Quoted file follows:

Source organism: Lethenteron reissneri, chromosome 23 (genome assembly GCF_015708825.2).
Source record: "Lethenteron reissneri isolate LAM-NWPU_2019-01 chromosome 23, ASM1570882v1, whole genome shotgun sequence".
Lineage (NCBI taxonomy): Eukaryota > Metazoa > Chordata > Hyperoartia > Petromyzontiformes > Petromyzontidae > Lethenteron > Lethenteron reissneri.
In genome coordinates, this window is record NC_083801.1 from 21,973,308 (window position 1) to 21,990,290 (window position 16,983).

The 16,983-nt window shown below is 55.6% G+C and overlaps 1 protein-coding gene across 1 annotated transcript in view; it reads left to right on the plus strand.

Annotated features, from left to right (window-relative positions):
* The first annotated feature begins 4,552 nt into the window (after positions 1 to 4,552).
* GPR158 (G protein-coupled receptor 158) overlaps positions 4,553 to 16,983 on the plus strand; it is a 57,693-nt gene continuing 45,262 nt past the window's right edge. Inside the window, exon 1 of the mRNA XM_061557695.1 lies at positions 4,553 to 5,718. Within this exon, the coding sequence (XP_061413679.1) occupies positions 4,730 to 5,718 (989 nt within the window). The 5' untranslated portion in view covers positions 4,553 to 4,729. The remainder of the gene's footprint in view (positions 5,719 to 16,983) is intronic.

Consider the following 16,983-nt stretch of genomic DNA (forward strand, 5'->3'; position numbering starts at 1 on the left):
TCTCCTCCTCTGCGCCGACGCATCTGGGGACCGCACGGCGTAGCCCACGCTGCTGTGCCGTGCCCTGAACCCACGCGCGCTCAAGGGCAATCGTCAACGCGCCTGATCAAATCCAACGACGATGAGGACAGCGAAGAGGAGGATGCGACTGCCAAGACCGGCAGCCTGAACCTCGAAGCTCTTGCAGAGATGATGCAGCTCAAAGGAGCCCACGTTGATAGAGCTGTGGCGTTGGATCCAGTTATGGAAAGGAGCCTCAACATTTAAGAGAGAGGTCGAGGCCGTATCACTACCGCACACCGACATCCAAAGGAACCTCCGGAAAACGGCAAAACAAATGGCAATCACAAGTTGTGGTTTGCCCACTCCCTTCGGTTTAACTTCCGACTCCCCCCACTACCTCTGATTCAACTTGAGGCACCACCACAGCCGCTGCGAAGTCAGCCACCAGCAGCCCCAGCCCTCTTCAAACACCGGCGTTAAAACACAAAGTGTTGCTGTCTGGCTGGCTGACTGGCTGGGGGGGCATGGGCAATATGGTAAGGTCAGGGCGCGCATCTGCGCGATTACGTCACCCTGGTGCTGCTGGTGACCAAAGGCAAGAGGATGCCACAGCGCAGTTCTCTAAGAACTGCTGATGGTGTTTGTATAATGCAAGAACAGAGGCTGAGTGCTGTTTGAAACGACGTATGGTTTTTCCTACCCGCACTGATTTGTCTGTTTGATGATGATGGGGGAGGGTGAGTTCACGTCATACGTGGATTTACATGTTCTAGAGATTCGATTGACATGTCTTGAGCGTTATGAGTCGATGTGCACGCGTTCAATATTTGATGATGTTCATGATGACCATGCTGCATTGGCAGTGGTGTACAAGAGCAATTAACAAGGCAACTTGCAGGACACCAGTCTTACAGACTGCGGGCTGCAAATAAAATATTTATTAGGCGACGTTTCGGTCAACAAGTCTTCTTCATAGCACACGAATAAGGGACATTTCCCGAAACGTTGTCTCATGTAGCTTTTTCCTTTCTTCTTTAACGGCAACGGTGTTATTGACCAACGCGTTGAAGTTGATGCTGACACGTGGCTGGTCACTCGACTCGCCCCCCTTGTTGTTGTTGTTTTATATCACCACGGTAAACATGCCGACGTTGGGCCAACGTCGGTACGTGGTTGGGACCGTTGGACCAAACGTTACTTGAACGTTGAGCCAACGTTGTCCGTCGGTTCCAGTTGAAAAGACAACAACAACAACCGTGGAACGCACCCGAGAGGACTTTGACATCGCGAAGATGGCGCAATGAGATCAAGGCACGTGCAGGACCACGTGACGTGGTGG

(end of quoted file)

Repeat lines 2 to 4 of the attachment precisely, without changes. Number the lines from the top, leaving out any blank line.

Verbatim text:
Source record: "Lethenteron reissneri isolate LAM-NWPU_2019-01 chromosome 23, ASM1570882v1, whole genome shotgun sequence".
Lineage (NCBI taxonomy): Eukaryota > Metazoa > Chordata > Hyperoartia > Petromyzontiformes > Petromyzontidae > Lethenteron > Lethenteron reissneri.
In genome coordinates, this window is record NC_083801.1 from 21,973,308 (window position 1) to 21,990,290 (window position 16,983).